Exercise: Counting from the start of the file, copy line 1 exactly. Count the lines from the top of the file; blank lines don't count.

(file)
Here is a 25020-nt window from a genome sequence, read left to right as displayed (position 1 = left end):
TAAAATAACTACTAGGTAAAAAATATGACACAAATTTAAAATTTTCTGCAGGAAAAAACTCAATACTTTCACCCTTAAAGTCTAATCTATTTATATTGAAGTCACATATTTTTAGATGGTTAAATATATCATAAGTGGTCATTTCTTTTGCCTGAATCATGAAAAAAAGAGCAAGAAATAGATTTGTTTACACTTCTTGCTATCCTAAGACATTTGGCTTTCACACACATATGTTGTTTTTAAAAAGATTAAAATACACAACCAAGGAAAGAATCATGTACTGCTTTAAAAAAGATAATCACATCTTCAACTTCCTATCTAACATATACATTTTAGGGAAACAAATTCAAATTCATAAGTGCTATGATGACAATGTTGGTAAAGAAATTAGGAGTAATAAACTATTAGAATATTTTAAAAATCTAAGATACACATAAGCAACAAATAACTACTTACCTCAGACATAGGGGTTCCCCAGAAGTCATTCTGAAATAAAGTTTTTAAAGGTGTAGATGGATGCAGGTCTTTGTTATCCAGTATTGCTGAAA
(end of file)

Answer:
Here is a 25020-nt window from a genome sequence, read left to right as displayed (position 1 = left end):